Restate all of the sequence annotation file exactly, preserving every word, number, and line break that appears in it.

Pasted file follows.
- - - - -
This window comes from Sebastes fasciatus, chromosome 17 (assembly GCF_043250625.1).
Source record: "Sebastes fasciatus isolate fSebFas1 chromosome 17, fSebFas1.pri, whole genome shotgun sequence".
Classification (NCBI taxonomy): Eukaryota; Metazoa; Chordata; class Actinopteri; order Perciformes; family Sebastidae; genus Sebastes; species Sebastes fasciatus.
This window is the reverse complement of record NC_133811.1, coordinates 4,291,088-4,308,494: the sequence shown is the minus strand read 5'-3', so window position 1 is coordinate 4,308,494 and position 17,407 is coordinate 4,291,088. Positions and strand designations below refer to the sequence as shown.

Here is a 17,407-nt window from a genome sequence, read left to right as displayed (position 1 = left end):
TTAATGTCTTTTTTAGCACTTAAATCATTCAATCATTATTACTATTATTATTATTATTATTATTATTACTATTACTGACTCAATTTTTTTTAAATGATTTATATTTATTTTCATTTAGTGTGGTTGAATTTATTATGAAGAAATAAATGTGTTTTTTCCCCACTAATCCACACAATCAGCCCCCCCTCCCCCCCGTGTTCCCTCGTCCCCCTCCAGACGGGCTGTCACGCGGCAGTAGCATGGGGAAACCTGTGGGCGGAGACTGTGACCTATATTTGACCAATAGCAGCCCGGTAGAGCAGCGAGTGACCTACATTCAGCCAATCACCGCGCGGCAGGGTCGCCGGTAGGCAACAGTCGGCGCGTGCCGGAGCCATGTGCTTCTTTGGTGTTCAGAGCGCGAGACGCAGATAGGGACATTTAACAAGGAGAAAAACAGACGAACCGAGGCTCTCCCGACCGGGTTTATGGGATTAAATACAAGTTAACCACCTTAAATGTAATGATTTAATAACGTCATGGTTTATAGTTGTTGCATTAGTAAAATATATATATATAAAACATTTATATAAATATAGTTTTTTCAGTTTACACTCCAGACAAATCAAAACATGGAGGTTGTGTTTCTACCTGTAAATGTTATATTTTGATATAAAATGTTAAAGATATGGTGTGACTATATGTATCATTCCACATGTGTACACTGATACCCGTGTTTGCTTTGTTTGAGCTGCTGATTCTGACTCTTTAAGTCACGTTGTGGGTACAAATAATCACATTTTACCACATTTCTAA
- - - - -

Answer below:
This window comes from Sebastes fasciatus, chromosome 17 (assembly GCF_043250625.1).
Source record: "Sebastes fasciatus isolate fSebFas1 chromosome 17, fSebFas1.pri, whole genome shotgun sequence".
Classification (NCBI taxonomy): Eukaryota; Metazoa; Chordata; class Actinopteri; order Perciformes; family Sebastidae; genus Sebastes; species Sebastes fasciatus.
This window is the reverse complement of record NC_133811.1, coordinates 4,291,088-4,308,494: the sequence shown is the minus strand read 5'-3', so window position 1 is coordinate 4,308,494 and position 17,407 is coordinate 4,291,088. Positions and strand designations below refer to the sequence as shown.

Here is a 17,407-nt window from a genome sequence, read left to right as displayed (position 1 = left end):
TTAATGTCTTTTTTAGCACTTAAATCATTCAATCATTATTACTATTATTATTATTATTATTATTATTACTATTACTGACTCAATTTTTTTTAAATGATTTATATTTATTTTCATTTAGTGTGGTTGAATTTATTATGAAGAAATAAATGTGTTTTTTCCCCACTAATCCACACAATCAGCCCCCCCTCCCCCCCGTGTTCCCTCGTCCCCCTCCAGACGGGCTGTCACGCGGCAGTAGCATGGGGAAACCTGTGGGCGGAGACTGTGACCTATATTTGACCAATAGCAGCCCGGTAGAGCAGCGAGTGACCTACATTCAGCCAATCACCGCGCGGCAGGGTCGCCGGTAGGCAACAGTCGGCGCGTGCCGGAGCCATGTGCTTCTTTGGTGTTCAGAGCGCGAGACGCAGATAGGGACATTTAACAAGGAGAAAAACAGACGAACCGAGGCTCTCCCGACCGGGTTTATGGGATTAAATACAAGTTAACCACCTTAAATGTAATGATTTAATAACGTCATGGTTTATAGTTGTTGCATTAGTAAAATATATATATATAAAACATTTATATAAATATAGTTTTTTCAGTTTACACTCCAGACAAATCAAAACATGGAGGTTGTGTTTCTACCTGTAAATGTTATATTTTGATATAAAATGTTAAAGATATGGTGTGACTATATGTATCATTCCACATGTGTACACTGATACCCGTGTTTGCTTTGTTTGAGCTGCTGATTCTGACTCTTTAAGTCACGTTGTGGGTACAAATAATCACATTTTACCACATTTCTAA